View of “Shezad Dawood,” 2016. Wallpaper: Tantric Wallpaper, 2016. From left: Cave Variation 1, 2016; Cave Interior, 2016.

View of “Shezad Dawood,” 2016. Wallpaper: Tantric Wallpaper, 2016. From left: Cave Variation 1, 2016; Cave Interior, 2016.

Shezad Dawood

Timothy Taylor Gallery

View of “Shezad Dawood,” 2016. Wallpaper: Tantric Wallpaper, 2016. From left: Cave Variation 1, 2016; Cave Interior, 2016.

In October I went to Kalimpong, a small town in West Bengal, India. I traversed the snowy peaks of the Himalayas, where I followed the hulking form of an abominable snowman until he dissolved into iridescent mist. I visited the venerable Himalayan Hotel, once owned by the British trade agent David Macdonald, with its multicultural decor, potted plants, and Tibetan scrolls. Here, I picked up an ancient manuscript and, with trepidation, approached a giant bony finger enclosed in a glass cabinet—the relic of a yeti? As I left the warm, protective atmosphere of the hotel, I entered a dark cave. I was scared; I met a Buddhist monk. And then, suddenly, the earth seemed to move, to slide away. I was floating, suspended in a midnight sky glittering with silvery stars. I had reached Nirvana.

There is a more prosaic way of describing what I did that day: I was in London, visiting Shezad Dawood’s Kalimpong (all works 2016)—the artist’s first immersive virtual-reality (VR) environment. Dawood’s eponymous solo show also included two bronze sculptures (one of spiritualist-explorer Alexandra David-Néel, the other of her friend the Japanese monk Ekai Kawaguchi), six canvases, Tantric Wallpaper (a black fabric decorated with fluorescent pink halos, mimicking tantric symbols), and Thongsha Gompa—neon lights that simulated a Bhutanese monastery or a stage (depending on the angle from which they were viewed).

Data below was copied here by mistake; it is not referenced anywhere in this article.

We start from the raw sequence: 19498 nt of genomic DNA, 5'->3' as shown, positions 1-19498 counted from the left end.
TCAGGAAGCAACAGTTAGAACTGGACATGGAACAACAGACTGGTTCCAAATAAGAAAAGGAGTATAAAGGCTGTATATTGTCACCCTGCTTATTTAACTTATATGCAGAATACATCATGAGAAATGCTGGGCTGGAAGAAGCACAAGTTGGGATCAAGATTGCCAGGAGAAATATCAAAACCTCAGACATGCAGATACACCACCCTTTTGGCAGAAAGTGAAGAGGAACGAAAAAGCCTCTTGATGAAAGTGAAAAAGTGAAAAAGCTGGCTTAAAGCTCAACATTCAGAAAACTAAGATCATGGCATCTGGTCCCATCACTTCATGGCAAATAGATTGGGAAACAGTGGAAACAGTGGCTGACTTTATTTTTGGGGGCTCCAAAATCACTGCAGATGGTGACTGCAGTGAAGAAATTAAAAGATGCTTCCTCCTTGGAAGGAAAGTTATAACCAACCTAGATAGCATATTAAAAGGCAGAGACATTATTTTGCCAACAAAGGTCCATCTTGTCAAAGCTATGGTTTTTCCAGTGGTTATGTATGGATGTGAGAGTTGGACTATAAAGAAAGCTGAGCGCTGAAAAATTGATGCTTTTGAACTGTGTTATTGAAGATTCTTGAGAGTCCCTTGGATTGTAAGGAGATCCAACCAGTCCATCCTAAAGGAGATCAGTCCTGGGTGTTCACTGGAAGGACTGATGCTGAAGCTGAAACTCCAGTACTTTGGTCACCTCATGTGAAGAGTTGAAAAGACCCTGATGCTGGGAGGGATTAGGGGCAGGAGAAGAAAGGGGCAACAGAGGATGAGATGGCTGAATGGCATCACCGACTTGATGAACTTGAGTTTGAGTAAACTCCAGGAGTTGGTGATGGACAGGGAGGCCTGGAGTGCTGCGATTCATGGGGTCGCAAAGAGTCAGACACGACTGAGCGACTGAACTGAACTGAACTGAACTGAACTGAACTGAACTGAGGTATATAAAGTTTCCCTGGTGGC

“Kalimpong” deals, obliquely, with the sociopolitical history of the tiny hill station of the same name, nestled in the Himalayan foothills. Located near the border between the Indian states of West Bengal and Sikkim, it occupied a privileged position on the ancient Silk Road. Its recent past is less glamorous: It was a battleground for India and China, the launching pad for the Tibetan resistance, and still harbors separatist nationalist movements. In between, in the 1950s, Kalimpong was the site of Euro-American spy games and later a counterculture playground (Beat poet Allen Ginsberg visited in quest of spirituality and LSD). Dawood’s multimedia paintings—juxtaposing acrylic, screen-printing, and pieces of traditional textile (West Bengal is famous for its fabrics)—enacted these mixed agendas. Perched on Tantric Wallpaper, the paintings hinted at the interpenetration of the sacred and profane in Kalimpong’s heady climes. The swirling images of the painting Cave Variation 1 resemble snowcapped mountains as well as maps. Here, a dark shape hovers over a sky-blue background, forming a sinister contrast to the gold-flecked brocade nearby. Perhaps the work’s allusions to the textile trade, shifting landscapes, and cartography evoke the ephemerality of the region’s borders.

Dawood’s display seemed to play up colonial stereotypes about the “Far” East: It took us on an exotic journey and gave us a high with trippy wallpaper and neon lights like those found in Asian-themed fairgrounds. Yet it also probed ideas of authenticity. When things looked real in this virtual Kalimpong, they were definitely fabricated. Visitors’ faux passage through the Himalayas followed in the footsteps of the yeti expeditions conducted in the 1950s by Texan millionaire Tom Slick. Slick—like the (mythical?) snowman—was famously elusive. He could have been a real explorer. Or his expeditions might have cloaked CIA espionage. History books provide no clear answers. Neither does Dawood. In his Kalimpong, a yeti appears amid two kinds of snow: a simulated blizzard as well as the digitally generated video static that shares the same name. So the yeti is at his most lifelike when everything around him appears fake. Nirvana, after all, is a paradoxical concept. If we believe in the possibility of enlightenment, we believe that what is real about reality is its unreality. We live the dream; we dream we live.

Zehra Jumabhoy